What Materials Are Used For Puffer Jackets?

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Puffer jackets are a staple in nearly every hiker’s closet, but what makes them so special? What materials are used to make these jackets? There is far more to these fabrics and fills than you may expect inside your super light puffy jacket.

Typical puffy jackets will use down or a synthetic fill paired with a lightweight but durable outer fabric like nylon. This allows them to take slight snags and not tear while the loft inside provides you exceptional warmth to weight. The air pockets created by insulation allows for retaining of heat.

With the wide variety of options, what should you be looking for when choosing what type of jacket will suit your needs best? This article will help you compare and contrast different types of materials to help you find which one might be the best puffy option for you.

The Basics on Puffer Jacket Materials

The hiking world loves their puffy jackets due to their low weight and high heat retention. These jackets can be made from a wide variety of different insulations types, from goose or duck down to synthetics.

Usually whatever is used inside the jacket will determine what type of fabric will need to be used on the outside to contain it. These fabrics can include things like nylon, polyester, down, and sometimes fleece.

The combination needed to create an amazing puffy jacket is to provide enough insulation value while simultaneously not adding too much unnecessary weight.

What Materials are used for a Puffer Jacket Outer Shell?

There are many types of fabric used to make the outer shell of a puffy jacket. A light weight nylon or polyester can provide a jacket with some amazing performance in the wind, rain, and snow.

Your needs will typically dictate the fabric type you require in your purchase as someone hiking needs tougher fabric than someone going about their day to day life. So what are the options for what a puffy jacket shell can be made of?

What fabric is used for puffer jackets?

What are puffer jacket outers made with one or more of the jacket fabric materials listed below:

Nylon: This fabric is used on many different types of outdoor gear including down jackets because it provides great strength while not adding too much weight to what might be a lightweight piece of clothing. It does not breathe well and can take on a lot of moisture making it not the best choice for humid climates.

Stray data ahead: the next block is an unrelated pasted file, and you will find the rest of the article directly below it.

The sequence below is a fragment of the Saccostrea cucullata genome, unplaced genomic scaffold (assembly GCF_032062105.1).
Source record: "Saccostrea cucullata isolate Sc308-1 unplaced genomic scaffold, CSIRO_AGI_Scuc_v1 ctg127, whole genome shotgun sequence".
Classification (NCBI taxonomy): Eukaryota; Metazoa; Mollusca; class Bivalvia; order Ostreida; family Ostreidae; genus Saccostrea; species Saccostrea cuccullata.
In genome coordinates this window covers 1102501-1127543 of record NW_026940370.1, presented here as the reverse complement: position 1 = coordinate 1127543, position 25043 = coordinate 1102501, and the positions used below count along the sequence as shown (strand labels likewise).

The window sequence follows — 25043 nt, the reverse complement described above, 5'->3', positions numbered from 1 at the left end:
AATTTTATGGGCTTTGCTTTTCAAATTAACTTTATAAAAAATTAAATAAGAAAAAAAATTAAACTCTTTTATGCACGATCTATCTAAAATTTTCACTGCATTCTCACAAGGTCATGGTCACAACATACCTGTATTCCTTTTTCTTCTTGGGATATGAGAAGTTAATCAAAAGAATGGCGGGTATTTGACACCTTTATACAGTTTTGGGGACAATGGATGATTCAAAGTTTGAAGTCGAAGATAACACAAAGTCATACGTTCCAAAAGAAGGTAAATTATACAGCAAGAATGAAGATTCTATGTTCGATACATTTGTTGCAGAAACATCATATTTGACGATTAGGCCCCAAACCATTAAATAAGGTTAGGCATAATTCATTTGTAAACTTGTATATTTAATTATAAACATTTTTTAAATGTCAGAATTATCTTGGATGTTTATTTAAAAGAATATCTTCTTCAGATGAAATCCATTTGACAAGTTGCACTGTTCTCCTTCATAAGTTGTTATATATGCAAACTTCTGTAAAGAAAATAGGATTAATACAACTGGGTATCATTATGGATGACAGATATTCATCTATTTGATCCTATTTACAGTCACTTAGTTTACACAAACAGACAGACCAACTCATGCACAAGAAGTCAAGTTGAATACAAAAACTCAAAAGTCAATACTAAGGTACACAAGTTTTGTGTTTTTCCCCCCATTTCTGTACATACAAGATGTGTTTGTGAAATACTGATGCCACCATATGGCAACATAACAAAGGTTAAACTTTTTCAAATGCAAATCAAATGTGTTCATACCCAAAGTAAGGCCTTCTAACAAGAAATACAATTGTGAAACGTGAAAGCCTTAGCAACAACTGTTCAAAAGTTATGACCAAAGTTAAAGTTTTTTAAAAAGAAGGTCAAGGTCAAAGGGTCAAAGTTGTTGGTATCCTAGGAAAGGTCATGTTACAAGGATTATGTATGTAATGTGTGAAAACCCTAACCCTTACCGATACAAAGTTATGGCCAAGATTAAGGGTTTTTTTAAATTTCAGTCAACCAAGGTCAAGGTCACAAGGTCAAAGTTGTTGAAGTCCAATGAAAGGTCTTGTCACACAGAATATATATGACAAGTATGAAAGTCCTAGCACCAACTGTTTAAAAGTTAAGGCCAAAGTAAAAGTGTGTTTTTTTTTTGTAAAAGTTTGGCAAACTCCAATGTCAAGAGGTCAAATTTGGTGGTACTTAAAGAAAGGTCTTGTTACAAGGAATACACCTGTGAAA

Nylon will come in many different denier weights with the smallest number meaning that it is stronger and thicker. This type of fabric should be what you choose if you are hiking or need something you can abuse without worrying about ruining what you are wearing.

Polyester: This fabric type will breathe better than nylon and also adds a lot of durability to what you may be purchasing. It does not tend to do well when it gets wet so while great for hiking, it might need to dry out quicker or risk getting mildewed from the inside.

Polyester often gets blended with nylon to add more strength where you need it and breathability where you want it. This blend creates a tough material that can stand up to whatever you throw at it while remaining lightweight and very packable.

Fleece: If you are looking for a more casual puffy jacket, fleece may be what you need. It doesn’t breathe all that well and will absorb moisture easily so what it lacks in breathability it makes up for in comfort and feeling great against your skin.

Fleece is what most casual puffy jackets are made of because it provides the user with an incredible amount of warmth to weight ratio. This fabric also performs poorly when wet making you want to avoid purchasing anything made from this material if hiking on rainy days or wanting a layer to wear outside while snowboarding or skiing.

What is the Best Outer Material for a Down Jacket?

For most hikers, this would by nylon and typically 10-20denier is more than fine for our standard use. This gives the material some solid durability on the trail while not becoming too thick and allowing it to stay ultralight but ultrawarm.

For most of us we have limited time wearing the puffy all alone, the only major issues you could face is getting hooked onto a solid tree branch causing tearing or wearing near a fire and catching an ember (more often than we will all say).

Now that we have finished off talking about the outer shell, lets take a look inside at the actual fill as it is what will truly provide you the warmth over time and is the reason we all love to carry one with us!